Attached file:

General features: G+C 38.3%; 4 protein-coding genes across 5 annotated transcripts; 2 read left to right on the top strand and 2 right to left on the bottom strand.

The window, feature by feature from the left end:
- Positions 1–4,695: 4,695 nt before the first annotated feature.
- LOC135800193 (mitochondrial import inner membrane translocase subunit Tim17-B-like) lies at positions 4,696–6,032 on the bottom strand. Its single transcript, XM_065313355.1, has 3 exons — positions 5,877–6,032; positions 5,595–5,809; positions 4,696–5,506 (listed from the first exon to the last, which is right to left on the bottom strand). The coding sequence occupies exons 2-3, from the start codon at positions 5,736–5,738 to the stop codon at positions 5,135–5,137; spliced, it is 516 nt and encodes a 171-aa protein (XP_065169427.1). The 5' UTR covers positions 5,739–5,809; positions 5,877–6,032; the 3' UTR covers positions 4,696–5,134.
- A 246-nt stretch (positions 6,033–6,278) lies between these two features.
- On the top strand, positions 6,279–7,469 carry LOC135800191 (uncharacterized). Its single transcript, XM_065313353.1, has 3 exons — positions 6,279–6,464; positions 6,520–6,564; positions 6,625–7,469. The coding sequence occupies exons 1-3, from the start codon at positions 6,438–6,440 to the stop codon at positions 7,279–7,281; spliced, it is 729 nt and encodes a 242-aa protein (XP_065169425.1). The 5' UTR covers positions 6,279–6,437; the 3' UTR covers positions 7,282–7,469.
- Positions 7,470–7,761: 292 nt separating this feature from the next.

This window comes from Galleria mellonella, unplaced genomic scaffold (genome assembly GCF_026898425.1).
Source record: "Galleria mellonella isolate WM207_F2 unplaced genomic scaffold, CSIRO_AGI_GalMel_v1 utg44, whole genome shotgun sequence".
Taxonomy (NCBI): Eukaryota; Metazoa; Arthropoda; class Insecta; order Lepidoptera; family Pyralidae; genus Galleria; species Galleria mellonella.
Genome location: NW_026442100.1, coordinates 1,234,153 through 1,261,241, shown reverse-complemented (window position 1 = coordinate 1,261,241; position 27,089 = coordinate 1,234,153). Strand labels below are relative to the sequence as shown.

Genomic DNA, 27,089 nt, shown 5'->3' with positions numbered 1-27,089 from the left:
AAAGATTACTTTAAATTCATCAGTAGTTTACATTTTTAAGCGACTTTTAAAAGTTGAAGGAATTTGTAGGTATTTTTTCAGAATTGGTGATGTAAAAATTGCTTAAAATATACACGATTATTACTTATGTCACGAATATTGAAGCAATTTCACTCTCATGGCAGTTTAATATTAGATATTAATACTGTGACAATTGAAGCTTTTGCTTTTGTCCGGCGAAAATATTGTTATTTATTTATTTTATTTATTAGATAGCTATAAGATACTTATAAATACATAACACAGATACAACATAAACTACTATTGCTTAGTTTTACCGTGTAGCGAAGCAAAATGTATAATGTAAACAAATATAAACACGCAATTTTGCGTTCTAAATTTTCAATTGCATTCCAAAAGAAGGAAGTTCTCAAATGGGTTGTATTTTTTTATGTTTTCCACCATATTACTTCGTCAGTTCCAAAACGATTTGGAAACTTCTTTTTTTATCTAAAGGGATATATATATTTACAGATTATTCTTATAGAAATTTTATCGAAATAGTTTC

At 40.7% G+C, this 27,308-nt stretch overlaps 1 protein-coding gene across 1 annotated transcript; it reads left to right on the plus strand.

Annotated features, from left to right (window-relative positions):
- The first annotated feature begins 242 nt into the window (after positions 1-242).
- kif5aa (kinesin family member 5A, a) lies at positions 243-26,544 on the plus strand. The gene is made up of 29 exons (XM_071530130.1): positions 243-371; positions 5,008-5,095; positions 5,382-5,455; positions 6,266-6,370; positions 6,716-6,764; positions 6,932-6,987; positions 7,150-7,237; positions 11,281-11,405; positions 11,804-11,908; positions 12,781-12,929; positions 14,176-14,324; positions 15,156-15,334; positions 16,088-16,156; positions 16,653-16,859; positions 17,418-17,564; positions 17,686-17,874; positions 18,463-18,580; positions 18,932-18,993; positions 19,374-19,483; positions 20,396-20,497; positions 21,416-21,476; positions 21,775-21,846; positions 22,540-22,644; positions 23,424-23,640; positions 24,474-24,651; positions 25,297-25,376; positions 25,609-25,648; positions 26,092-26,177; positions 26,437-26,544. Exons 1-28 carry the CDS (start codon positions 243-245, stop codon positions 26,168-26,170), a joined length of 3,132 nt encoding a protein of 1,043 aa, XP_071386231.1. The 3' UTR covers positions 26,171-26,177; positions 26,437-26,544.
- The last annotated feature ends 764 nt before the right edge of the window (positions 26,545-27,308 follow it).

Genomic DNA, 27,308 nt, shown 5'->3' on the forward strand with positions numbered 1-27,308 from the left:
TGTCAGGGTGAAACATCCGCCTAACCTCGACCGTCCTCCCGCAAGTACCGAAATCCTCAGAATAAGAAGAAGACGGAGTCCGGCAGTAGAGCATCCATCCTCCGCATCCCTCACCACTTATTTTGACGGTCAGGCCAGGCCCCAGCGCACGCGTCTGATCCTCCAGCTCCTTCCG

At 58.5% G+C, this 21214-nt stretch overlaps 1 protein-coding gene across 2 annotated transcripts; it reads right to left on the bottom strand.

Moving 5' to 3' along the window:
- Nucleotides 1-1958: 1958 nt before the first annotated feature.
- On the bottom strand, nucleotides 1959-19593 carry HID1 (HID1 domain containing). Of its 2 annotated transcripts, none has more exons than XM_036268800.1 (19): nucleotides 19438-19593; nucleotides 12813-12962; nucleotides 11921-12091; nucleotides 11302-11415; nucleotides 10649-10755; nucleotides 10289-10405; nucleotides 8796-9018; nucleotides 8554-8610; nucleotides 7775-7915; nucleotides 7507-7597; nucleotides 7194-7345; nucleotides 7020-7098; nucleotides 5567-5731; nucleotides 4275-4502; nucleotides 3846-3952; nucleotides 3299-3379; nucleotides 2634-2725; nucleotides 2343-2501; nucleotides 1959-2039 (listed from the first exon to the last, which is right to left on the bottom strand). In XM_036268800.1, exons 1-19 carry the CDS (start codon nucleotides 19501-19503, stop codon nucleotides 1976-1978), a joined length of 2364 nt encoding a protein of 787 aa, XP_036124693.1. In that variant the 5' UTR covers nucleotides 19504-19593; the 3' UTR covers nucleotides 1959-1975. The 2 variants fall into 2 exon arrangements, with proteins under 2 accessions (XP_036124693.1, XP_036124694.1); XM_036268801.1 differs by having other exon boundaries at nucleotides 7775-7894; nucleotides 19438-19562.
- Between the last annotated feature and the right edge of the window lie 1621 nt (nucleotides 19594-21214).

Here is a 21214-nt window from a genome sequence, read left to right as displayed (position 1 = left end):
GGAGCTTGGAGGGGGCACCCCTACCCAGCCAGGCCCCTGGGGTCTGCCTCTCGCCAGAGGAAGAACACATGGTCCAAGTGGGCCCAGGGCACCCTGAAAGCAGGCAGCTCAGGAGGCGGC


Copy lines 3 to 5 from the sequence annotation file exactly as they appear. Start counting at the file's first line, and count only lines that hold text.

- Positions 1–4,695: 4,695 nt before the first annotated feature.
- LOC135800193 (mitochondrial import inner membrane translocase subunit Tim17-B-like) lies at positions 4,696–6,032 on the bottom strand. Its single transcript, XM_065313355.1, has 3 exons — positions 5,877–6,032; positions 5,595–5,809; positions 4,696–5,506 (listed from the first exon to the last, which is right to left on the bottom strand). The coding sequence occupies exons 2-3, from the start codon at positions 5,736–5,738 to the stop codon at positions 5,135–5,137; spliced, it is 516 nt and encodes a 171-aa protein (XP_065169427.1). The 5' UTR covers positions 5,739–5,809; positions 5,877–6,032; the 3' UTR covers positions 4,696–5,134.
- A 246-nt stretch (positions 6,033–6,278) lies between these two features.